The rise and fall of the Romanovs remembered

by Victoria James

First of two parts At its height, in the middle of the 19th century, the Russian Empire ruled by the Romanovs covered more than one-sixth of the surface of the globe. It was a glorious era for a dynasty that had sprung from obscure beginnings, when in 1613, in a bid to end years of civil unrest at home and conflict abroad, a young prince named Mikhail Feodorovich Romanov was hastily crowned Tsar and Autocrat of All Russia amid the ruins of the Kremlin Palace in Moscow.

The Romanov imperial line ran like a glittering thread through Russian history for the next 300 years. Its monarchs alternated between despotism and liberalism; their courts dazzled the world even as their subjects starved. The Romanovs brought Russia into the modern era, but were finally destroyed by the irresistible forces of the very modernity they had fostered. The universities thrown wide open by Alexander III in the 1850s proved breeding grounds for radical dissent that, one night in July 1918, spilled over in an act of regicide. In a dark cellar in Ekaterinberg, Tsar Nicholas II and his family were shot to death by Bolshevik soldiers — and the thread of Romanov rule was snapped.

The rise and fall of the Romanovs is one of the most tumultuous stories of modern history, and it is brought vividly to life in an exhibition now showing at the Tokyo Metropolitan Art Museum.

Like a movie in reverse, “Treasures of the Romanovs and Russia” begins with a cast of characters — a series of portraits that builds up a patchy pictorial family tree. First is the founder of the Romanov fortunes, Tsar Mikhail, painted in a faux-historical style in the 18th century. The dark, bearded figure is clad in jewel-encrusted garments that appear more ecclesiastical than imperial, but in later pictures, military uniform is de rigeur for reigning emperors. It is fascinating to trace family resemblances down the generations.

Even more revealing are the items of clothing displayed further on in the exhibition that breathe life into these formal, best-face-forward royal portraits. There is a handsome blue and gold-braided Horse Guards’ uniform that belonged to Peter III. A sickly and dissolute man, Peter ruled for less than a year (1861-1862) before he was deposed in a court conspiracy and assassinated a few days after signing away his throne. The almost childlike proportions of this small and slender coat speak of his weakness better than any official portrait could.

Next to Peter’s regimental coat is the same uniform adapted for a woman, his wife — and his successor. Catherine II, better known as Catherine the Great (reigned 1762-96), was perhaps the mastermind behind her husband’s violent removal.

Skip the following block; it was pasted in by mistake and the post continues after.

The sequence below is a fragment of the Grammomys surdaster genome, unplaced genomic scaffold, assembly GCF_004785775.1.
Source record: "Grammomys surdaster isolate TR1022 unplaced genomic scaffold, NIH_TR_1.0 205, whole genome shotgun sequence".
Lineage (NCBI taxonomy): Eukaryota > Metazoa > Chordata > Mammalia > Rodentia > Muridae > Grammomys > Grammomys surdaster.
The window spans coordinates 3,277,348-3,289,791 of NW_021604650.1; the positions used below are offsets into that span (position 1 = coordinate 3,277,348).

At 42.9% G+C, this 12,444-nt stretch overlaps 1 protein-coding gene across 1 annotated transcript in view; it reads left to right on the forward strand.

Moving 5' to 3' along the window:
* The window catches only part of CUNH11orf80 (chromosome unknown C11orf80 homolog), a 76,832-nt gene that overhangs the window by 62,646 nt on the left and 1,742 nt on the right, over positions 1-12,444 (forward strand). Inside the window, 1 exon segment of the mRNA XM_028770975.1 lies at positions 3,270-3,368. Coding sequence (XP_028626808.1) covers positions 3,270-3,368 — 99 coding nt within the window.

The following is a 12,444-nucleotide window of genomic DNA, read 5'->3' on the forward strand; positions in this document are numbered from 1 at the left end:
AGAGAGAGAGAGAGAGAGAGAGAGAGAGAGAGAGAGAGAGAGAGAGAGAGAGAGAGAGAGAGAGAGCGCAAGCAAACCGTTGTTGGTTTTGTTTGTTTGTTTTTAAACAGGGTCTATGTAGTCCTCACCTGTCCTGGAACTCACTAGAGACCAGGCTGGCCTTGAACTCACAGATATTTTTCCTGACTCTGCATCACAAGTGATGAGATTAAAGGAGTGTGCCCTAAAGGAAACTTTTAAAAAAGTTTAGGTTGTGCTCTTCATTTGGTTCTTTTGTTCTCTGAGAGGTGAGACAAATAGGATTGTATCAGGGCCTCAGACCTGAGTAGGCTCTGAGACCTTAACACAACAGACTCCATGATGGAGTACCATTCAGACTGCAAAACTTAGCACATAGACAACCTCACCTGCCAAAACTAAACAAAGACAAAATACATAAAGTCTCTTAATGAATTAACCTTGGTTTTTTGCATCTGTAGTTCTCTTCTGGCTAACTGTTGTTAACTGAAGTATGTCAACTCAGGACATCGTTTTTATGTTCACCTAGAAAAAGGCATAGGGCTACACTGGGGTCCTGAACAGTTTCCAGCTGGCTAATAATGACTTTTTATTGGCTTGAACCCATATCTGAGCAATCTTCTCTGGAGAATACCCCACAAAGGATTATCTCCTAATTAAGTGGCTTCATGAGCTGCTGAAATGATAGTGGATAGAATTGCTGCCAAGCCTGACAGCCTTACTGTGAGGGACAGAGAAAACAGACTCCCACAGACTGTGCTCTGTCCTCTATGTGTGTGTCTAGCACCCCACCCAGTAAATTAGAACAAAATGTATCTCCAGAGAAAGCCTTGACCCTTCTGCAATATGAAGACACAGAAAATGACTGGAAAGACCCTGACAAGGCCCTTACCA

This despotic woman was the last — and proved herself the most brilliant — of the five Romanov women who ruled Russia for most of the 18th century. Catherine introduced Enlightenment thinking to Russia, was notorious for her carnal appetite — and stood little more than 1.5 meters tall, to judge from the braided coat shown here.

The shift from Mikhail’s ecclesiastical wear to military outfits for monarchs of both sexes finds a correspondence in the artistic output of the court. One half of this exhibition (to be reviewed on page 11 of The Japan Times, May 28 [May 29 in some areas]) is devoted to items produced for the Orthodox Church: icons, church fittings and heavy, bejeweled pectoral images. These pieces date mostly from the 15th-17th centuries.

With the consolidation of Romanov power, however, and the spread of intellectual progressivism for which Russia became famous, imperial patronage of craftsmen took an increasingly secular turn. There are stunning, heavy gold- and silverware pieces here, dating from the 18th century. The 19th century saw a vogue for bright enamel ornamentation, and the ateliers of Moscow and St. Petersburg turned out luxurious items intended for everyday use, such a lapiz-colored ink-stand and a rooster-shaped decanter with eggshell-shape goblets standing on golden legs.

The Romanovs weren’t the only ones flaunting their power through patronage. A centerpiece exhibit here is the Egyptian dinner-service presented by Napoleon to Tsar Alexander I in 1806. Produced by the renowned Sevres Imperial Porcelain Factory, the ancient Egyptian motifs, in gold overlay on a midnight-blue background, trumpeted the French conquest of Egypt in 1798. This was the first total defeat of a Muslim power by a Christian nation, and an event that unlocked for European scholars (and looters) the cultural, intellectual and material riches of Ancient Egypt.

Alexander might have done well to heed the vaunting ambition expressed in this extravagant gift — in 1812 Napoleon invaded Russia. The French Army, experienced and superior in numbers, easily drove back the Russian defenders, but Alexander adopted a scorched earth policy, destroying his own country in the wake of his army’s retreat. Once the French troops reached Moscow, they had overextended themselves. Out of reach of their supply lines and surrounded by nothing but wasteland, the soldiers were finally defeated by the harsh Russian winter. Russia was not another Egypt, Alexander’s successors might have reflected with satisfaction, while using the French emperor’s exquisite but overweening gift.

The Romanovs’ time came too, of course, that night in Ekaterinberg, and in 1923 the Soviet hammer-and-sickle flag was hoisted over Russia. It gives a retrospective irony to one of the most attractive jewelry items in this exhibition, the treasure of a Romanov princess: a pair of earrings studded with diamonds — in the shape of the Soviet sickle.